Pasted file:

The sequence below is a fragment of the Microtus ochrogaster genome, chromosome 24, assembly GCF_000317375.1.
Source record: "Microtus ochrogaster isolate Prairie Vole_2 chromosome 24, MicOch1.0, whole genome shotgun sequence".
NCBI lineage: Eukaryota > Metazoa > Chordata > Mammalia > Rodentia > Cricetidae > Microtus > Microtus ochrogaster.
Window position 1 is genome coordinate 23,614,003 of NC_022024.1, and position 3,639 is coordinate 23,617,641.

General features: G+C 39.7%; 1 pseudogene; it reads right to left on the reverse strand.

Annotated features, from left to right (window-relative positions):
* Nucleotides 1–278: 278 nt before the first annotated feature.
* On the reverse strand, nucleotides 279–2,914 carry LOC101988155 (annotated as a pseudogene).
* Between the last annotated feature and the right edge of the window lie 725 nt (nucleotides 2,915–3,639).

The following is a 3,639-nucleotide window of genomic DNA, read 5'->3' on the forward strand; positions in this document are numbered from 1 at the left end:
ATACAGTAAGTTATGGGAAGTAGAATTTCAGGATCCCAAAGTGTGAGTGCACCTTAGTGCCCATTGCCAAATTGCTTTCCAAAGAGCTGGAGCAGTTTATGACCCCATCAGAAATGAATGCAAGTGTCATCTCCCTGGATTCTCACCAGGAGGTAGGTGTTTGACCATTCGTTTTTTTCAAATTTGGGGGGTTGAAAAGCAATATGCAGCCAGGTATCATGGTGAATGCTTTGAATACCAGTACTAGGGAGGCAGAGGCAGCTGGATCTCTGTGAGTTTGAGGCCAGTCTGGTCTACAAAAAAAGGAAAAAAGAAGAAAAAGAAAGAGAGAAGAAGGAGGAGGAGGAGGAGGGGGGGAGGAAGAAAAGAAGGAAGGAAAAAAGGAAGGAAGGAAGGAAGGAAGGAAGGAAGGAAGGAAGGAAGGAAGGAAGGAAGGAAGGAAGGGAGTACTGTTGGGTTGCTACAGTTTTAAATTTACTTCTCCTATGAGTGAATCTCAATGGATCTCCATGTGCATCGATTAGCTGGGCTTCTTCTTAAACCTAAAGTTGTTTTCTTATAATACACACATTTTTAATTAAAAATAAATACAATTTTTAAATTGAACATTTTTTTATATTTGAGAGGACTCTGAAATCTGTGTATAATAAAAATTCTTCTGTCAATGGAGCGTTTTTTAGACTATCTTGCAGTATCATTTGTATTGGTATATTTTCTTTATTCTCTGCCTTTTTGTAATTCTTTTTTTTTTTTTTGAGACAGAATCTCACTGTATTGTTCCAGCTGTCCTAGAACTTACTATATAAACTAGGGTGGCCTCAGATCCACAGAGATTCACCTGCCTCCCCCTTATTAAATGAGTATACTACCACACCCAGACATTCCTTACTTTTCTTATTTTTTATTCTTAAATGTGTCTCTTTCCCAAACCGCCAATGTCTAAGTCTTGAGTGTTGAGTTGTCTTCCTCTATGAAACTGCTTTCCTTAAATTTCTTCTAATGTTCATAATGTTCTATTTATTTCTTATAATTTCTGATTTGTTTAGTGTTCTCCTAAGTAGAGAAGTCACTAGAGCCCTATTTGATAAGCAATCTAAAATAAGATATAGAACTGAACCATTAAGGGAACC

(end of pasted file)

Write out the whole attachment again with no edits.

The sequence below is a fragment of the Microtus ochrogaster genome, chromosome 24, assembly GCF_000317375.1.
Source record: "Microtus ochrogaster isolate Prairie Vole_2 chromosome 24, MicOch1.0, whole genome shotgun sequence".
NCBI lineage: Eukaryota > Metazoa > Chordata > Mammalia > Rodentia > Cricetidae > Microtus > Microtus ochrogaster.
Window position 1 is genome coordinate 23,614,003 of NC_022024.1, and position 3,639 is coordinate 23,617,641.

General features: G+C 39.7%; 1 pseudogene; it reads right to left on the reverse strand.

Annotated features, from left to right (window-relative positions):
* Nucleotides 1–278: 278 nt before the first annotated feature.
* On the reverse strand, nucleotides 279–2,914 carry LOC101988155 (annotated as a pseudogene).
* Between the last annotated feature and the right edge of the window lie 725 nt (nucleotides 2,915–3,639).

The following is a 3,639-nucleotide window of genomic DNA, read 5'->3' on the forward strand; positions in this document are numbered from 1 at the left end:
ATACAGTAAGTTATGGGAAGTAGAATTTCAGGATCCCAAAGTGTGAGTGCACCTTAGTGCCCATTGCCAAATTGCTTTCCAAAGAGCTGGAGCAGTTTATGACCCCATCAGAAATGAATGCAAGTGTCATCTCCCTGGATTCTCACCAGGAGGTAGGTGTTTGACCATTCGTTTTTTTCAAATTTGGGGGGTTGAAAAGCAATATGCAGCCAGGTATCATGGTGAATGCTTTGAATACCAGTACTAGGGAGGCAGAGGCAGCTGGATCTCTGTGAGTTTGAGGCCAGTCTGGTCTACAAAAAAAGGAAAAAAGAAGAAAAAGAAAGAGAGAAGAAGGAGGAGGAGGAGGAGGGGGGGAGGAAGAAAAGAAGGAAGGAAAAAAGGAAGGAAGGAAGGAAGGAAGGAAGGAAGGAAGGAAGGAAGGAAGGAAGGAAGGAAGGAAGGGAGTACTGTTGGGTTGCTACAGTTTTAAATTTACTTCTCCTATGAGTGAATCTCAATGGATCTCCATGTGCATCGATTAGCTGGGCTTCTTCTTAAACCTAAAGTTGTTTTCTTATAATACACACATTTTTAATTAAAAATAAATACAATTTTTAAATTGAACATTTTTTTATATTTGAGAGGACTCTGAAATCTGTGTATAATAAAAATTCTTCTGTCAATGGAGCGTTTTTTAGACTATCTTGCAGTATCATTTGTATTGGTATATTTTCTTTATTCTCTGCCTTTTTGTAATTCTTTTTTTTTTTTTTGAGACAGAATCTCACTGTATTGTTCCAGCTGTCCTAGAACTTACTATATAAACTAGGGTGGCCTCAGATCCACAGAGATTCACCTGCCTCCCCCTTATTAAATGAGTATACTACCACACCCAGACATTCCTTACTTTTCTTATTTTTTATTCTTAAATGTGTCTCTTTCCCAAACCGCCAATGTCTAAGTCTTGAGTGTTGAGTTGTCTTCCTCTATGAAACTGCTTTCCTTAAATTTCTTCTAATGTTCATAATGTTCTATTTATTTCTTATAATTTCTGATTTGTTTAGTGTTCTCCTAAGTAGAGAAGTCACTAGAGCCCTATTTGATAAGCAATCTAAAATAAGATATAGAACTGAACCATTAAGGGAACC